top of page

Economist impressed with ethanol

Todd Hubbs talks to farmers at the annual Pioneer FBFM meeting in Bloomington last week / CIFN photo.

BLOOMINGTON – The new ag economist for the University of Illinois sees hope in the ethanol industry.

“We’ve seen very impressive ethanol production,” Todd Hubbs told those attending the 93rd annual meeting of the Pioneer FBFM Association in Bloomington.

Despite a strong demand, we continue to build stocks. Hubbs sees a lot of corn directly competing with us in the global marketplace but feels ethanol has been a bright spot for the past decade and continues to be this year.

“They’ve raised the corn use for ethanol multiple times since September,” Hubbs explained. “Our consumption has been good.”

Some favorable factors for the corn industry include: lower corn prices, good ethanol exports and an increased demand for gasoline. Brazil is importing ethanol because sugar prices are good, but China is not.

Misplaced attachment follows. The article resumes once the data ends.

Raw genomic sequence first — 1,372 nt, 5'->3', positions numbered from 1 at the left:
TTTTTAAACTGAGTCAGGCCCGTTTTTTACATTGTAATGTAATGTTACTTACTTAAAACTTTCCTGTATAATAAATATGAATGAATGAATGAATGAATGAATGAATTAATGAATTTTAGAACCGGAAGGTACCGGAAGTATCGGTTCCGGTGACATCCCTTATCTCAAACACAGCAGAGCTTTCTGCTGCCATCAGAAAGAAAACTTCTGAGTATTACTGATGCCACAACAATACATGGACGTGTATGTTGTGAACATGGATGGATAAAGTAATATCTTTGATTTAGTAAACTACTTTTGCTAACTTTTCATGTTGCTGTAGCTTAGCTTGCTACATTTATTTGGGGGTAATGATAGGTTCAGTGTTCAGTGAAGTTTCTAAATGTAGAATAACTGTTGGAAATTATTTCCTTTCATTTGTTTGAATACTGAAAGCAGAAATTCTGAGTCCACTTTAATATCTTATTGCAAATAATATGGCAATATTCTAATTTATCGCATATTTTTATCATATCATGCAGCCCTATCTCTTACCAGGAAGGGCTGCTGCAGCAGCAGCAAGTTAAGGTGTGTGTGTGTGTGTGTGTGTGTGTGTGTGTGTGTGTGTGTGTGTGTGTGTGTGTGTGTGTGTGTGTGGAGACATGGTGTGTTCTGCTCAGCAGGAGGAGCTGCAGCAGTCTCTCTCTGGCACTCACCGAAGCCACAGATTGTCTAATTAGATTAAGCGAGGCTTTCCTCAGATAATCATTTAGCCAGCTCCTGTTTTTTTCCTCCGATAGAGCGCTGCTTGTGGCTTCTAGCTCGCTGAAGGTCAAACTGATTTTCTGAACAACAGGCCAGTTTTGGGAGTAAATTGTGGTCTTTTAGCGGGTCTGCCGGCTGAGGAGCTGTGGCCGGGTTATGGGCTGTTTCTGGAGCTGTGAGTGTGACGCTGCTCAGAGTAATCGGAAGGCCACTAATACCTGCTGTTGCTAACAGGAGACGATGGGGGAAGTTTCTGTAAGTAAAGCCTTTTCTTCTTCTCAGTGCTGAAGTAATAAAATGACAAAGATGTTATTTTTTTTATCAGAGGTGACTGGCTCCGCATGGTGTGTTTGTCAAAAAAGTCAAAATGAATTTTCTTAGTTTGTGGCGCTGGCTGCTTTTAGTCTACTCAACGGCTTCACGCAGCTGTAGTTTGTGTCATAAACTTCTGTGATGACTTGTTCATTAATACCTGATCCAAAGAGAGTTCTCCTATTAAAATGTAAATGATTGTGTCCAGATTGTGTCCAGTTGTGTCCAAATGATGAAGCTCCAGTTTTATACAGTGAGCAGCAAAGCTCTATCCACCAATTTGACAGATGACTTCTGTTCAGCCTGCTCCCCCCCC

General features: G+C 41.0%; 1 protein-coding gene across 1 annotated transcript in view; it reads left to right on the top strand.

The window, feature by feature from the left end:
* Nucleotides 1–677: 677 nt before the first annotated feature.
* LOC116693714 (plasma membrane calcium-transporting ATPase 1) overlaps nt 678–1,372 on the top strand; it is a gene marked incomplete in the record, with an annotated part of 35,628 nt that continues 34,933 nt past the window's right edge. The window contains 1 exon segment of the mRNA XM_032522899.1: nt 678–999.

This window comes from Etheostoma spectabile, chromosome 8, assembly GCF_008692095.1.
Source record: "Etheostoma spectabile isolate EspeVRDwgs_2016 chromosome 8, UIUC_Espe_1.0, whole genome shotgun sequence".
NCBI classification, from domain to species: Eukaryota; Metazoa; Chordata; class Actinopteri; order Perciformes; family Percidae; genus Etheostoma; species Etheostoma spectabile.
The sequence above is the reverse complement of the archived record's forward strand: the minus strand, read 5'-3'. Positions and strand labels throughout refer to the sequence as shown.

“I believe Canada will pick up some of China’s slack,” said Hubbs.

This country has been producing slightly over a million barrels of ethanol per day. USDA has corn use for ethanol at 5.4 billion bushels this year which Hubbs refers to as “a distinct possibility which looks really promising.”

Hubbs does not believe we are in a low stock scenario with corn or soybeans. Consumption levels are decent but there is not much in the way of growth. Hubbs believes Americans driving more and using more gas will continue to be good for agriculture. How much corn we produce in 2017 will be a major factor moving forward.

The world currently has plenty of soybeans and Brazil is putting out a record crop. Prices could be significantly impacted moving forward as huge ending stocks are a possibility.

Hubbs specializes in commodity market analysis. He studied at Purdue University and provides outlooks for corn, soybeans, hogs and cattle. Hubbs replaces U of I’s Darrel Good who recently retired.

Featured Posts
Recent Posts
Search By Tags
Follow Us
  • Facebook Classic
  • Twitter Classic
  • Google Classic
bottom of page